36. Oldnat,

    The SNP look a bit low on those figures…

  37. BigD

    Apologies for misrepresenting you!

    However, when you were negotiating “for the UK” it would be interesting to know which areas you were involved in, and the extent to which you formally took on board the interests of the devolved administrations when you were negotiating.

    I’d be delighted to learn of those areas in which you prioritised the interests of Wales, Northern Ireland or Scotland in such negotiations – or the North of England for that matter. :-)

  38. We had a very close relationship with the devolved administrations. I worked on an area with very little difference between the UK Gov (Lab at the time) and the devolved administrations. And to be clear my negotiating position was approved by Ministers who of course are elected. It was there job to make sure all areas of the UK were taken into account when deciding policy.

    From my point of view the days of the last Lab Gov with the large number of Scottish politicans (remember when rightwing English commentators used to complain about the Scots ruling the English because of the large number of Scottish politicans in the UK Gov, we even had a Scottish Home Secretary!) meant Scotland had much more power and influence than they would as an independent EU member state. However if Scottish voters keep sending an overwhelming number of SNP MPs to Westminster they might as well be independent because the SNP will obviously never have enough seats to form a UK Gov and no unionist party will let them have influence given how toxic they are to English and Welsh swing voters.

  39. BigD

    Thanks for the response.

    Was your term as a negotiator pre 2007? I presume that it didn’t extend beyond 2010 from what you say.

    Your confidence in the ability of Ministers to balance the competing interests of different parts of the UK and represent them equally, instead of taking the (arguably) more democratic stance of representing the interests of the dominant sector (where that existed) within the UK, or their party interest, is a notable one.

    However, your faith in Government Ministers is not shared universally.

    Also of interest is your raising of the issue of the constituencies represented by those Ministers in having salience in their decision making.

    If that were true of Ministers representing Scottish constituencies, presumably it was equally true of Ministers from other parts of the UK? Otherwise why raise it?

    From your account, one must have severe doubts about their willingness to enhance the prospects for Northern Ireland, since they had no Ministers.

    On the same basis Wales, and especially Scotland, must be doomed to suffer under the partial interests of Ministers from England now.

    I would never have made such a suggestion, but your insider knowledge that Ministers were partial towards their own region of the UK must cause serious concern.

  40. Statgeek – “So basically Scottish democracy and Human Rights is subject to England’s democratically elected majority.”

    Nope – in the United Kingdom, Parliament is sovereign and no Parliament binds it’s successors.

    In practice this means that if in future Scotland concludes that the whole devolution proved to be a complete and utter waste of time and delivered worse outcomes than elsewhere, they could simply have a referendum to undo it all and Bob’s your uncle.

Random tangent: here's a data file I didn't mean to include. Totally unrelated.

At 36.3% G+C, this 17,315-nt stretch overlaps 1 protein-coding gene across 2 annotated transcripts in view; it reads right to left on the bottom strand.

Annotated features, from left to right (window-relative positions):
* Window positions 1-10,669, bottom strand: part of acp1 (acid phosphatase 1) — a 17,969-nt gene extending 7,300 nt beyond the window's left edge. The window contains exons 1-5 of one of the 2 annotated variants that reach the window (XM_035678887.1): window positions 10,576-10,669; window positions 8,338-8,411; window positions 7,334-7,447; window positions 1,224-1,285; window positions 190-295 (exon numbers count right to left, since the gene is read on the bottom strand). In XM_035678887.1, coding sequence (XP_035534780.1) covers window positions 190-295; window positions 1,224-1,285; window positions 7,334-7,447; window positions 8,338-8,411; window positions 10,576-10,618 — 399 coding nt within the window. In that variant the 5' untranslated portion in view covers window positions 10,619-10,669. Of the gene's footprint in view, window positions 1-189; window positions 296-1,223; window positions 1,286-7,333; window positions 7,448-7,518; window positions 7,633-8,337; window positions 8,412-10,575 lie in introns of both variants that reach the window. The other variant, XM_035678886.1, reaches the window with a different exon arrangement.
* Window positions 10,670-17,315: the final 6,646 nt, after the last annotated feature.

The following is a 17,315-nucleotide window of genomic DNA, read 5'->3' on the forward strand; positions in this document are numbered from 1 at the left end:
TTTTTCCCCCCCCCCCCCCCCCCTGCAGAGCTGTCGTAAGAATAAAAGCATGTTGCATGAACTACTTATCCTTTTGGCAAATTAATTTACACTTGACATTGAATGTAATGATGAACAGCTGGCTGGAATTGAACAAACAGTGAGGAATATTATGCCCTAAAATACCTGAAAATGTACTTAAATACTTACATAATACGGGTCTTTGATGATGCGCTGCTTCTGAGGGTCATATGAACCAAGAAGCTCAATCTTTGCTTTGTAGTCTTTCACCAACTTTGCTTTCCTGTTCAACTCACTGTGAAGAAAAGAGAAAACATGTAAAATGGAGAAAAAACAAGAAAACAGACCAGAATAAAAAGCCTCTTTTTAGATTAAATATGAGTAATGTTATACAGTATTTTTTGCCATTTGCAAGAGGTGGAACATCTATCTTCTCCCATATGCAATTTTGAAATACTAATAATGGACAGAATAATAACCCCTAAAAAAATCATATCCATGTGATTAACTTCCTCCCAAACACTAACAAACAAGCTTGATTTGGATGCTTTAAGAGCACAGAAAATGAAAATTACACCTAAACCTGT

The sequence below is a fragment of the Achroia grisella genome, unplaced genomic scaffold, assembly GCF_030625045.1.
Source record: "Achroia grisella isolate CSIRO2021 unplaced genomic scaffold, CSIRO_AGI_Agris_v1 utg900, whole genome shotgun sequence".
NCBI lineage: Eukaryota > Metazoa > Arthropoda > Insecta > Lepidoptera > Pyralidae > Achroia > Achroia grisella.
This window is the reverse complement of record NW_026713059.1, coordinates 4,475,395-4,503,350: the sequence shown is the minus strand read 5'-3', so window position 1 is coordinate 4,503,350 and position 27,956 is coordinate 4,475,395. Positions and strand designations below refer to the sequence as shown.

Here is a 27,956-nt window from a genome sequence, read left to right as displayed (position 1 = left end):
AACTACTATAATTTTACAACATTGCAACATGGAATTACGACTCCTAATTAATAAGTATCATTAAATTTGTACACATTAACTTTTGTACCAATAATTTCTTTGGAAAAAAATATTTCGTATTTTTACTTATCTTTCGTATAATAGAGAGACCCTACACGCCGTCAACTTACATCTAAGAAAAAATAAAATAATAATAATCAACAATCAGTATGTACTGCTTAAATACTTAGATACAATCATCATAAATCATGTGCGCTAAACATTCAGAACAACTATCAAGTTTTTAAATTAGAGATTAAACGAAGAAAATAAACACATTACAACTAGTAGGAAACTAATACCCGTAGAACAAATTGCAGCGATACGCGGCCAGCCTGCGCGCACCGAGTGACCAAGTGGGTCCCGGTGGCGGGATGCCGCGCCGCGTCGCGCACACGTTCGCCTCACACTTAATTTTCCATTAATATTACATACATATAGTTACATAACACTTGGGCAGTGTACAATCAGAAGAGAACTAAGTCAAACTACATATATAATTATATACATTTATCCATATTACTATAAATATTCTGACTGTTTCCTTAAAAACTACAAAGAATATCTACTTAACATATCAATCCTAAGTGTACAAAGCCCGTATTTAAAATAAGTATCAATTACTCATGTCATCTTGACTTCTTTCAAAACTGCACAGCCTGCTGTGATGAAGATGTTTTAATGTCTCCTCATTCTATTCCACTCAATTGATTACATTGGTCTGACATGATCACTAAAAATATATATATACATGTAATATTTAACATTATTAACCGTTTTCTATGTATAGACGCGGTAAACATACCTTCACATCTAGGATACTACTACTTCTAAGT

Not unlike Hartlepool deciding by referendum to have a mayor, electing H’Angus the Monkey, and then deciding a decade later by another referendum to abolish the position because they wanted to save some money. No-one forced any of the decisions on the good folk of Hartlepool, they decided the entire sequence of events themselves and our flexible constitution allowed them to.

    If the SNP don’t like it, they can always put another referendum in their 2016 manifesto and if they get a majority for it, another referendum will be held.

    It’s not like anyone in England is forcing the SNP to dodge putting another referendum in their manifesto. Go for it if you want.

  41. Candy

    You do realise the essential fallacy of your argument, I suppose?

    On second thoughts, I doubt that you do. :-)

  42. As this poll is very close to the actual result and those before the election were wrong, and the only difference is which election the recalled vote is for – could the whole problem be that many people (especially those likely to consider various options) cannot recall their vote from 5 years ago accurately? I know I can’t.

    I can remember who I definitely wouldn’t have voted for in 2010, but other than that it would have depended on which minor parties were standing (if any) and what my mood was on the day.

  43. Oldnat

    It wasn’t pre 2007 it was 2007-2010 so under an SNP administration in Edinburgh.

  44. Pete B

    While I’m sure that you are right about the fallibility of recalled vote (even more true in the devolved nations with an additional GE!), we still need to explain the YG problem.

    They record people’s vote soon after the election, so should have the most accurate database.

    Yet they choose to weight on “party affiliation” rather than actual vote?

    That may have made sense at one point, as they developed their panel, but they should now be sophisticated enough to divide English voters for all parties into “long term loyalists”, “two party switchers” and “voting tarts”. Foe those in Scotland & Wales, a different set of sub-groups recognising those who switch votes between national and UK elections would be needed.

  45. Big D


  46. We may have missed a record here.

    The last thread (‘Have ethnic minority voters swung to the Tories?’) is currently sitting there with 4 posts.

    During my ‘On this day on UKPR in 2010’ series, I flagged up a Welsh poll thread with just 7 posts, claiming this as the shortest thread ever in UKPR history.

    What does this say about our attitudes towards ethnic minorities, which seems to include the Welsh now?

  47. Alec

    Are you suggesting that “the Welsh” are “ethnically” (whatever the hell that bit of genetic nonsense is supposed to mean) different from those in other bits of the British Isles, Europe or the rest of the World?

    Presumably there is a genetic mutation as people pass back and forward across Offa’s Dyke? And what of those who are polled in Wales or England but are on the wrong side of the Dyke?


  48. Alec

    Agree with you re the last thread, however.

    Perhaps it might have been better if Anthony had added the ICM poll as an Update to that thread, rather than consigning it to oblivion.